There has continued to be a good rate of jobs growth in the UK over the course of 2018, despite the monetary squeeze and the tax hits to cars and some housing. Since the referendum vote more than 700,000 jobs have been added. This contrasts starkly with the 500,000 job losses the Treasury forecast for the first couple of years after the announcement of a Leave vote win. Real incomes are also rising again, and are in the UK usefully above the levels reached prior to the banking crash in 2007, as is GDP per head. In contrast several countries in the Euro area including Greece, Portugal, Spain, Italy and France are still below the 2007 levels of real GDP per capita. The banking crash and great recession at the end of the last decade did plenty of damage to jobs and real incomes on both sides of the Atlantic and on both sides of Channel.
The US economy has also shown a good pace of jobs growth in the last year, accelerated by the tax cuts and fiscal boost administered by the Trump administration. Real wages have also done well, with people enjoying more spending power as the tax cut benefits flow through to their bank accounts. The statements made by Jerome Powell, the Chairman of the Federal Reserve Board on Friday were important and reassuring. He said he was listening carefully to markets who are concerned about a global downturn. He confirmed there was no need for early rate rises from here and stressed there was no pre determined path for Fed policy. Prior to this markets took as a guide the suggestion that there could be three more rate rises in 2019.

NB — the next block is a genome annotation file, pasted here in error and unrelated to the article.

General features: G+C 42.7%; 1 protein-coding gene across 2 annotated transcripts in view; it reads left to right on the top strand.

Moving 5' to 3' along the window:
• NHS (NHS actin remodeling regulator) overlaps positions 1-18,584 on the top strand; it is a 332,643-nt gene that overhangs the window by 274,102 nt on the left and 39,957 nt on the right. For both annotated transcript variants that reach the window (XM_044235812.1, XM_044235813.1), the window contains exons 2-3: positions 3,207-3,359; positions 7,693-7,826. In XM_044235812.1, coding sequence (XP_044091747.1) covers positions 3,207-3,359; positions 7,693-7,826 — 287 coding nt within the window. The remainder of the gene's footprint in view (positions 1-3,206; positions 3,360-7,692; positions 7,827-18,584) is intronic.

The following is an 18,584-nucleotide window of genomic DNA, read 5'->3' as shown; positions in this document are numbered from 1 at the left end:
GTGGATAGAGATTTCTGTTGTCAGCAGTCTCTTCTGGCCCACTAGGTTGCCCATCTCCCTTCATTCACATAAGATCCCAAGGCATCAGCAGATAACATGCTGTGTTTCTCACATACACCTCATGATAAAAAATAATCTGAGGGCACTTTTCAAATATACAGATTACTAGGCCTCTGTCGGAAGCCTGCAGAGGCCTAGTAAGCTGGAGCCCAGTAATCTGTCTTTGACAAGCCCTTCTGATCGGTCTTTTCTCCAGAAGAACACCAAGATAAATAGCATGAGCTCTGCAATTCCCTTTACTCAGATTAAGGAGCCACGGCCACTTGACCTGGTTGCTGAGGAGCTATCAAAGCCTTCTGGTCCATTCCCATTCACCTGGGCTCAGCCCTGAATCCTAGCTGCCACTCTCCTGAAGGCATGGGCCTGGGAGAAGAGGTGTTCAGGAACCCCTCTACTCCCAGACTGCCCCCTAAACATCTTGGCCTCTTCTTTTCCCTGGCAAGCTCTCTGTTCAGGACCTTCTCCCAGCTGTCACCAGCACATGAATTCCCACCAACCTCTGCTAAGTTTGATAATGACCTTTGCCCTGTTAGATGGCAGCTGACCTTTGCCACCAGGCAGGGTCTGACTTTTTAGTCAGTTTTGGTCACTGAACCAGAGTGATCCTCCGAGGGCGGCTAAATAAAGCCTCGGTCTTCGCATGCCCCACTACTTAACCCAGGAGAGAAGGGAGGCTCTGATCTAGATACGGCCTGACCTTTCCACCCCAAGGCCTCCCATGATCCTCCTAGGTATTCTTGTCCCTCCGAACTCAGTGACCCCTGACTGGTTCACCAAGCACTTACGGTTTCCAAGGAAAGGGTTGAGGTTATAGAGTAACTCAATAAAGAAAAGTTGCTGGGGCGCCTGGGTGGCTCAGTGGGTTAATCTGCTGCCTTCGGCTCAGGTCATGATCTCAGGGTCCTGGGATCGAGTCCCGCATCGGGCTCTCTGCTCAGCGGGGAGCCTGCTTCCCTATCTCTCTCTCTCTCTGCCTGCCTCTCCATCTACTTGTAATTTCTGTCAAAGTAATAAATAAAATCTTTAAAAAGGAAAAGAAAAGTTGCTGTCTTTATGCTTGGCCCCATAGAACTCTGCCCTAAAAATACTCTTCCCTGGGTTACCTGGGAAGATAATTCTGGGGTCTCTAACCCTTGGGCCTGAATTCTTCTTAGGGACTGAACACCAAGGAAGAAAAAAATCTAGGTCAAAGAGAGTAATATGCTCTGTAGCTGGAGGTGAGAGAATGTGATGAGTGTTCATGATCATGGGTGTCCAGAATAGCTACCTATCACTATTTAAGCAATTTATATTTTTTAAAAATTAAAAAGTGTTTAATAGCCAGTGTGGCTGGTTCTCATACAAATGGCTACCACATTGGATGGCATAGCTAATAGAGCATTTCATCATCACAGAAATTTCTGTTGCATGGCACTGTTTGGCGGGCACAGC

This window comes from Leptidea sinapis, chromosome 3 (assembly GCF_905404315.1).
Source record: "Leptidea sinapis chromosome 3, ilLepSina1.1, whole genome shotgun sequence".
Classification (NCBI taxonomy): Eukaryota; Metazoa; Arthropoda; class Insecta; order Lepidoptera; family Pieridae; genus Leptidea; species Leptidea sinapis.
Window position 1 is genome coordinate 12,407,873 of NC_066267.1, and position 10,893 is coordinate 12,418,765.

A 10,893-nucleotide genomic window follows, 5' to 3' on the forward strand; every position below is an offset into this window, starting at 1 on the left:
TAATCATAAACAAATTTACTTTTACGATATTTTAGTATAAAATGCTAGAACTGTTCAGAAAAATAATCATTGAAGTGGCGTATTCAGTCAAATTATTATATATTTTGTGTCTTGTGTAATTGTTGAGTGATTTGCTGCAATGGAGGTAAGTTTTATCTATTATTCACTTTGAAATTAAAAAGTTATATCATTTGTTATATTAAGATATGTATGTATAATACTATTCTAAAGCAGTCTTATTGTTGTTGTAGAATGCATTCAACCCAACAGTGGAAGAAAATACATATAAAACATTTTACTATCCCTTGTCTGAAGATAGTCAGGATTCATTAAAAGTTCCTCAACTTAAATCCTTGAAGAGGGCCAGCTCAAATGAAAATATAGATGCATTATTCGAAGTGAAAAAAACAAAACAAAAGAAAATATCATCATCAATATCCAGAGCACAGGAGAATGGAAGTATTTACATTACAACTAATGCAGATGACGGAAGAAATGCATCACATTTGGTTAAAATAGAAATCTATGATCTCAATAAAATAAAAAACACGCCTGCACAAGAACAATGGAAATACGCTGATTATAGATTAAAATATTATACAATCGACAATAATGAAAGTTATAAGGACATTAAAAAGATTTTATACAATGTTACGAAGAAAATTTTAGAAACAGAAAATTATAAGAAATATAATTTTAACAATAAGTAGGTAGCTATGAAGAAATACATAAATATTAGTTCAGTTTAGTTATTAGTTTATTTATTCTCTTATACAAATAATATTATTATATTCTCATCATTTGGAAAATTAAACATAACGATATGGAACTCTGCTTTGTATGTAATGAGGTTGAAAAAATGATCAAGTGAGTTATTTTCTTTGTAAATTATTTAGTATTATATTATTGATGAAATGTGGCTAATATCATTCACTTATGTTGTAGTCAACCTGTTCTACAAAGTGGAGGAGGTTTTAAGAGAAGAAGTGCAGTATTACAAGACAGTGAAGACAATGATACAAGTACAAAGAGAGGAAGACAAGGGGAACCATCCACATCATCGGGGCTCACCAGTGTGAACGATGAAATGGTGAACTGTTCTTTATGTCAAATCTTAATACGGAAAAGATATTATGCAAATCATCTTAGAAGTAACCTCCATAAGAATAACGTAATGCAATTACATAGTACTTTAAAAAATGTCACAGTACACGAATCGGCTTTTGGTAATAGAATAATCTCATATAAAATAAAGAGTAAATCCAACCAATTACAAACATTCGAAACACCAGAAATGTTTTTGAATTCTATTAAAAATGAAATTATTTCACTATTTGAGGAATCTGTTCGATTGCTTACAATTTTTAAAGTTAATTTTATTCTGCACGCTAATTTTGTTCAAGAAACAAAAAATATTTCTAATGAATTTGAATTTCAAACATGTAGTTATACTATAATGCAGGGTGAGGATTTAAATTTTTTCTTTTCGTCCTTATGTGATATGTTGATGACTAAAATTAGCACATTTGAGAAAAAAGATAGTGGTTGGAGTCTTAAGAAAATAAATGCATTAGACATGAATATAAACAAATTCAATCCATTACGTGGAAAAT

The UK authorities need to reappraise their approach in the light of recent events and in the light of Mr Powell’s welcome statement. We could do with more progress in generating jobs and rising living standards. This has so far been a long lasting recovery from the crash of 2008-9, but also quite a slow one. As Janet Yellen, former Chair of the Fed stated, recoveries do not die of old age. They end when Central Banks make them end. There is no need for them to do so any time soon. Policy has been tighter than it need have been thanks to Quantitative tightening, higher rates and tougher banking guidance. Latest global surveys show more of a problem with orders, not with inflation. Falling commodity prices confirm there is no great inflation threat out there.